Luis Visoso: Making His Mark at Cisco

A veteran in the packaged goods industry, Luis Visoso embraces the opportunity to transform finance for a Silicon Valley giant

Luis Visoso, Senior VP of Business Technology & Operations Finance, Cisco Systems

The first thing Luis Visoso noticed about Cisco Systems was that everyone who worked there was full of energy. They all demonstrated a passion for solving global challenges through technology.

When the opportunity presented itself, Visoso had no plans to leave his position at Procter & Gamble (P&G), but joining Cisco would mean using his skills and experiences in new and exciting ways.

“I was up for a new challenge with a company that had transformed not just the tech sector, but truly had changed the way the world works, lives, plays, and learns,” Visoso says.

He joined Cisco in February 2016 as its senior vice president of business technology and operations finance after twenty-three years at consumer-packaged goods company P&G. Born and raised in Mexico City, he studied industrial engineering and international business at Tecnológico de Monterrey before joining P&G and climbing its corporate ladder. His fourteen assignments took the former P&G business units CFO and chief operating officer to nine homes across several countries including Belgium, Mexico, Panama, Switzerland, the United States, and Venezuela.

During his last assignments as CFO for various P&G business units, Visoso developed a strong reputation for leading top-level teams and creating shareholder value. In those roles, he managed budgets of more than $10 billion and helped P&G fight for market share and increase profits in a highly competitive industry.

He now works in the less corporate, more business casual world of Silicon Valley, but he’s discovering plenty of surprising similarities between his former and current industries. While Cisco’s dress code might be less formal, the atmosphere is anything but relaxed. Visoso says his leaders and colleagues are “laser focused” on helping customers securely seize digital opportunities to create business value and solve global problems. 

At Cisco, he works to build shareholder value and competitive advantages by optimizing business practices and developing new business opportunities. He also provides support to the supply chain, marketing, IT, human resources, and other internal groups. To summarize, Visoso is at Cisco to do one thing: create sustainable shareholder value.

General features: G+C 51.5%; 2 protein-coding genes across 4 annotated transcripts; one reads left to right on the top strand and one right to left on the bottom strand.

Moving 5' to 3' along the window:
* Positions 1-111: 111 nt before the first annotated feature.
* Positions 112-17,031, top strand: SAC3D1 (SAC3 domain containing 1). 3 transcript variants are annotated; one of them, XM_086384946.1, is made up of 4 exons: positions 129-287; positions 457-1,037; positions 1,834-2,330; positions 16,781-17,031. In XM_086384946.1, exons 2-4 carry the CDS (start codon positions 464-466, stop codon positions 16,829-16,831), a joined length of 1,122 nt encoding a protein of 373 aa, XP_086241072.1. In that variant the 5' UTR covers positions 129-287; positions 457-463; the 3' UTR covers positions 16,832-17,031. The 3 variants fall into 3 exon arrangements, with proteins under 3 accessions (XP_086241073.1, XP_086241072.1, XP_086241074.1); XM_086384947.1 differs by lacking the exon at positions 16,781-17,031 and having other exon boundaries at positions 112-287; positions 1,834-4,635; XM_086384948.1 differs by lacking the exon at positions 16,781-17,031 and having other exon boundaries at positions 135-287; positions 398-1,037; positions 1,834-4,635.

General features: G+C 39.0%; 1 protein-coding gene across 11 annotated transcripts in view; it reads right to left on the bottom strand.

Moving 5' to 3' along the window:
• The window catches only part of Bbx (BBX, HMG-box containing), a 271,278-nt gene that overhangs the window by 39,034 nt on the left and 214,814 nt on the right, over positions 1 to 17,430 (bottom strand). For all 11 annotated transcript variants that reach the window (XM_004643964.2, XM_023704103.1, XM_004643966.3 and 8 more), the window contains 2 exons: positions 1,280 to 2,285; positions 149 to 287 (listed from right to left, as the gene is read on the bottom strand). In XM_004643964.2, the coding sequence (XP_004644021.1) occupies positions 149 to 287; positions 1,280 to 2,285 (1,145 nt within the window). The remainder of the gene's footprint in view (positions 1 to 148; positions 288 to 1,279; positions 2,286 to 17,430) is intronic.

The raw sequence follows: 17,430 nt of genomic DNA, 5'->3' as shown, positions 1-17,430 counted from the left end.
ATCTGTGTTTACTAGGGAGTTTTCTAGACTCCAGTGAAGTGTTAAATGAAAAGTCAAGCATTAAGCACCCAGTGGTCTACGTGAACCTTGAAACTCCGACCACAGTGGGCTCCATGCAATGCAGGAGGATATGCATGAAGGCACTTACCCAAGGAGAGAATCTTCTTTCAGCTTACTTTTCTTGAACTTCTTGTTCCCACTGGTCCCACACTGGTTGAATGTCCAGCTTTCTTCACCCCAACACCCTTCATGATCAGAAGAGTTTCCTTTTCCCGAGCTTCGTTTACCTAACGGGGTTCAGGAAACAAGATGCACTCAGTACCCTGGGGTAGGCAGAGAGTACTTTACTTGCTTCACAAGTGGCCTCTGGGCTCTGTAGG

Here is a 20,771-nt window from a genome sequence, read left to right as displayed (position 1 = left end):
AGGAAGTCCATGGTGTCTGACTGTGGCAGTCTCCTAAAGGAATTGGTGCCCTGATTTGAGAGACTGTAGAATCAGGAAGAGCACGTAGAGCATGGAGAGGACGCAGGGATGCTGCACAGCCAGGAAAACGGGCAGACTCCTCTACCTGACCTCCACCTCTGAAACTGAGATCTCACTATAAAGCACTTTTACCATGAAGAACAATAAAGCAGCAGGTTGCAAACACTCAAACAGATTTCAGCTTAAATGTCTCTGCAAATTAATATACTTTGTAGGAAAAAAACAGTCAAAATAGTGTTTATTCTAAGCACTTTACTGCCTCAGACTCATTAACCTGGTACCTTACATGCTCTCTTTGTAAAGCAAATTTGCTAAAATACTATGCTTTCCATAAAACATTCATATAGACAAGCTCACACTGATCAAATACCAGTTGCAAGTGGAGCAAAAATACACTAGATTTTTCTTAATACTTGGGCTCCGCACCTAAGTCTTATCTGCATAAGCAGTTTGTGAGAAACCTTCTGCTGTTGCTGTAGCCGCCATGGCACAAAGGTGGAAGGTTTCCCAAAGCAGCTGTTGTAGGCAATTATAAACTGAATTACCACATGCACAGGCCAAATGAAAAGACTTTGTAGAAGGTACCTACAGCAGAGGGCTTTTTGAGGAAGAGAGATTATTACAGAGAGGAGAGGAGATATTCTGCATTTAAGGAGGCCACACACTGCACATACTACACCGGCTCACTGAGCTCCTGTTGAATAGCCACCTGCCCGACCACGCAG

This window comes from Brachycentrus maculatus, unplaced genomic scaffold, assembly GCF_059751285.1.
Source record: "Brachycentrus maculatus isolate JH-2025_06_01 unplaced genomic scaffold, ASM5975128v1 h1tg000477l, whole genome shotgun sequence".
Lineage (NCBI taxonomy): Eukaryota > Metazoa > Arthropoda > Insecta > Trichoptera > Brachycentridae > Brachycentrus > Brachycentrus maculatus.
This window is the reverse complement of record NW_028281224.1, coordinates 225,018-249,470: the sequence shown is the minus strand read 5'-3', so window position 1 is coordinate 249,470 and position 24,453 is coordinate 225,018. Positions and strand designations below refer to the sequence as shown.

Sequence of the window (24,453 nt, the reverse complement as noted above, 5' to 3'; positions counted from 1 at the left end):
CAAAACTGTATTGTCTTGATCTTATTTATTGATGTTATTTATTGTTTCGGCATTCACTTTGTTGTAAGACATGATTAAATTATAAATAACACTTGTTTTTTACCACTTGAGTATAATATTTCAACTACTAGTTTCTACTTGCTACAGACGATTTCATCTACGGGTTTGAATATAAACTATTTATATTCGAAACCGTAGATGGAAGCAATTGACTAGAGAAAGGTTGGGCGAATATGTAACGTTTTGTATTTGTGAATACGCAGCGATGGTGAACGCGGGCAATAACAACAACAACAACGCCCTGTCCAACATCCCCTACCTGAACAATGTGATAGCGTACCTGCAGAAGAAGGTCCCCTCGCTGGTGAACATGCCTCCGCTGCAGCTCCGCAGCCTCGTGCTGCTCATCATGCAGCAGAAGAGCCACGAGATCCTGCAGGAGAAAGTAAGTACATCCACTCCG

He’s developed two main priorities that will make him successful. First, he’s looking for ways to improve Cisco’s existing businesses. Second, he’s focused on the company’s journey to increase software and recurring revenue streams as the company, renowned for networking, moves deeper into software applications.

In pondering his two objectives, Visoso takes note of the obvious similarities between Cisco and P&G. “Both compete in highly competitive industries. Both companies believe in branding, innovation, differentiation, and offering the best possible solutions to customers,” he says. Furthermore, both companies share the same financial model—creating shareholder value by accelerating the top line, expanding margins, and generating cash flow. 

Noticing those similarities helps Visoso know where and how to apply the expertise he spent nearly a quarter-century developing. “While the industries are very different, the financial levers are similar,” he says.

P&G sells millions of household products for $15 or less that reach individual households; Cisco sells fewer products at much higher prices to enterprises, public sector, and commercial service providers. P&G has a wide portfolio of categories; Cisco operates a tighter portfolio. In both environments, someone in Visoso’s position has to advise the company on where to invest its money to deliver attractive returns.

“There are trade-offs in every financial organization,” he says. “At Cisco, I’m trying to improve results by leveraging its processes and tools and complementing those with processes and tools that I found successful in the consumer goods industry.”

Visoso admits he’s continuously pondering and testing various solutions, but remains confident that finance can play a more significant role in how Cisco develops, launches, and monetizes products and services.

“Finance doesn’t create or sell products. The value we deliver is with our ideas as we work to create sustainable competitive advantages that enable Cisco to win in a highly competitive and fast-changing environment,” he says.

As Visoso settles into a new role, company, and industry, he’s looking forward to partnering with other leaders on new opportunities for investment, innovation, and savings. After making his mark in the packaged consumer goods industry, he’s poised to make his mark on the fast-moving world of technology.